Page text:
With the elimination of the pond, downtown Key West was expanded in size, and we live with the results of those early developments to this day.  Look at the wide variety of lot size and structures there are today.  Bars, restaurants, shops and stores, homes, offices and apartments, can all be found within the area that was once the salt pond.   The modern waterfront area along that triangular part of the island bordered by ocean, Duval St., and Front St., has been totally rebuilt since the 1970s.  All the hotels, condos, time shares, all of the seawalls, all of the grounds and parking lots, have seen a change in land height, with much filling compacting and stabilization taking place in order to sustain the large properties there.

Now examine the corner of Duval and Green, on a regular rainy day.  We don’t need a transit or other surveyors’ tools to see that the centerline or crown of the streets is about the same height as the grade of the building foundations.  The edges of the streets and the gutters are the only areas that are lower, and only by about one foot.  All the land that surrounds this area is higher.  From Mallory Square to The Galleon, from The Westin to Whitehead Street to Eaton Street to Solares Hill, the old pond area is surrounded by higher ground.

The outline of the old pond, and the trough that was the creek, can still be seen on these very rainy days of 2013.  It is almost as if we are living within William Whitehead’s 1838 drawing, minus the foot bridge along Duval Street.   With no elevation to encourage a swift drainage, the water collects in this shallow basin, easily and naturally flooding  the area.    Blame it on the hurricane of 1846 if you wish.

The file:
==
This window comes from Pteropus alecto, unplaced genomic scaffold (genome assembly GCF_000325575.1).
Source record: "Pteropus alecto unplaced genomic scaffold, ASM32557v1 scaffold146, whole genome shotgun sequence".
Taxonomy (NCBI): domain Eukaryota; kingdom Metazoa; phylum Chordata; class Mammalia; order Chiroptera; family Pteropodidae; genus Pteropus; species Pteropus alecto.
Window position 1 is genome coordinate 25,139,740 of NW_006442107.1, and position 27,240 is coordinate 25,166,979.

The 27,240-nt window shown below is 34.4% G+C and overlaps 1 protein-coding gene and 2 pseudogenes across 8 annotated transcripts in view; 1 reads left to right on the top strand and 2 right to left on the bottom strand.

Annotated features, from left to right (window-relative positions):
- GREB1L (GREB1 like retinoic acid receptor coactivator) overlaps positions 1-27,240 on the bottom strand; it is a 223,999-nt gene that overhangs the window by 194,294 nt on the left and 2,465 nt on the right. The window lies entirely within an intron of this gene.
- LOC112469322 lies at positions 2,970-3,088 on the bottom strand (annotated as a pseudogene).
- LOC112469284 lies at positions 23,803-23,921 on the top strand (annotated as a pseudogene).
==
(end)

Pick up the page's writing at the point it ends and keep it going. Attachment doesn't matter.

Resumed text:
The sea level is rising, bit by bit, year after year, and will do so for the foreseeable future.  Soon enough, in some of our readers’ lifetimes, it is likely that the accumulated runoff in the old pond area that is a nuisance today, will not have anywhere to go, and the forces of nature will once again  change the island of Key West.

(I want to credit and thank Corey Malcom and Tom Hambright for the excellent article “Understanding the Key West Hurricane of 1846”  which was published in the Florida Keys Sea Heritage Journal, vol.20 no.4, summer, 2010)

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Asa Tift

Karl Reutling is a full time resident of Key West, FL, originally from northern New York state.  He is an amateur historian, a student of local Keys history, mostly retired, and does work with historic Key West walking and bike tours.  He is a member of the Key West Maritime Historical Society.  The material contained in his article(s) is solely a product of his understanding of Key West history, and is in no way endorsed or sponsored by any organized historic group.  Reutling tries, wherever possible, to find primary source information, rather than rely on folklore.  You may find the information credible, or incredible, or somewhere in between.  Useful comments are welcome and encouraged.   He may be contacted at       karl.reutling@gmail.com